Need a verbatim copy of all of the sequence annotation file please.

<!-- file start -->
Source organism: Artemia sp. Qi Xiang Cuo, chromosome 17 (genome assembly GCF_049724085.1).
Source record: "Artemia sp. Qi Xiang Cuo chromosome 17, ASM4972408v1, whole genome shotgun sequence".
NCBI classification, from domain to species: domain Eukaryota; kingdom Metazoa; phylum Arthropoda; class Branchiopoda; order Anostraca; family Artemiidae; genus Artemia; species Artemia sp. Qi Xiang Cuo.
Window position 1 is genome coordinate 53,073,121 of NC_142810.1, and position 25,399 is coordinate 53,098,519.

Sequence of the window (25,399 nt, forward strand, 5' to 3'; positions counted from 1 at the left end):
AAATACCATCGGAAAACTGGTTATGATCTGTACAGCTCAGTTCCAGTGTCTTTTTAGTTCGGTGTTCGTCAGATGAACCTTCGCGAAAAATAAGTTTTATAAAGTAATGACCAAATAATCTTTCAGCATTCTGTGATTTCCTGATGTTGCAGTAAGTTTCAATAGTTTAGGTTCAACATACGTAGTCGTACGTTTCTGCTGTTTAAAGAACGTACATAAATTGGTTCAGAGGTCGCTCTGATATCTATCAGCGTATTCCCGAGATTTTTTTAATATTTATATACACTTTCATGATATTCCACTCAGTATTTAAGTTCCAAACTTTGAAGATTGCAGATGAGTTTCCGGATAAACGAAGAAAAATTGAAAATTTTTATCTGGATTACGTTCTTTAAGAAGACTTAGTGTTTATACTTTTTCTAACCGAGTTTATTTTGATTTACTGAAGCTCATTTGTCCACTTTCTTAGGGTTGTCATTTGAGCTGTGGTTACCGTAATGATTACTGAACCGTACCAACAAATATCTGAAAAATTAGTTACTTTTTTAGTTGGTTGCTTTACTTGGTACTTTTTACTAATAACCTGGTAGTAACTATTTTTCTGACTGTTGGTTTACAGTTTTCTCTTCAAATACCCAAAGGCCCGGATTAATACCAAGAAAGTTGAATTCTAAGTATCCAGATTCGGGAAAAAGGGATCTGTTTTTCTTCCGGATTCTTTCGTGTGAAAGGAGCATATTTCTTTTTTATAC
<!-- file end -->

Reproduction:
Source organism: Artemia sp. Qi Xiang Cuo, chromosome 17 (genome assembly GCF_049724085.1).
Source record: "Artemia sp. Qi Xiang Cuo chromosome 17, ASM4972408v1, whole genome shotgun sequence".
NCBI classification, from domain to species: domain Eukaryota; kingdom Metazoa; phylum Arthropoda; class Branchiopoda; order Anostraca; family Artemiidae; genus Artemia; species Artemia sp. Qi Xiang Cuo.
Window position 1 is genome coordinate 53,073,121 of NC_142810.1, and position 25,399 is coordinate 53,098,519.

Sequence of the window (25,399 nt, forward strand, 5' to 3'; positions counted from 1 at the left end):
AAATACCATCGGAAAACTGGTTATGATCTGTACAGCTCAGTTCCAGTGTCTTTTTAGTTCGGTGTTCGTCAGATGAACCTTCGCGAAAAATAAGTTTTATAAAGTAATGACCAAATAATCTTTCAGCATTCTGTGATTTCCTGATGTTGCAGTAAGTTTCAATAGTTTAGGTTCAACATACGTAGTCGTACGTTTCTGCTGTTTAAAGAACGTACATAAATTGGTTCAGAGGTCGCTCTGATATCTATCAGCGTATTCCCGAGATTTTTTTAATATTTATATACACTTTCATGATATTCCACTCAGTATTTAAGTTCCAAACTTTGAAGATTGCAGATGAGTTTCCGGATAAACGAAGAAAAATTGAAAATTTTTATCTGGATTACGTTCTTTAAGAAGACTTAGTGTTTATACTTTTTCTAACCGAGTTTATTTTGATTTACTGAAGCTCATTTGTCCACTTTCTTAGGGTTGTCATTTGAGCTGTGGTTACCGTAATGATTACTGAACCGTACCAACAAATATCTGAAAAATTAGTTACTTTTTTAGTTGGTTGCTTTACTTGGTACTTTTTACTAATAACCTGGTAGTAACTATTTTTCTGACTGTTGGTTTACAGTTTTCTCTTCAAATACCCAAAGGCCCGGATTAATACCAAGAAAGTTGAATTCTAAGTATCCAGATTCGGGAAAAAGGGATCTGTTTTTCTTCCGGATTCTTTCGTGTGAAAGGAGCATATTTCTTTTTTATAC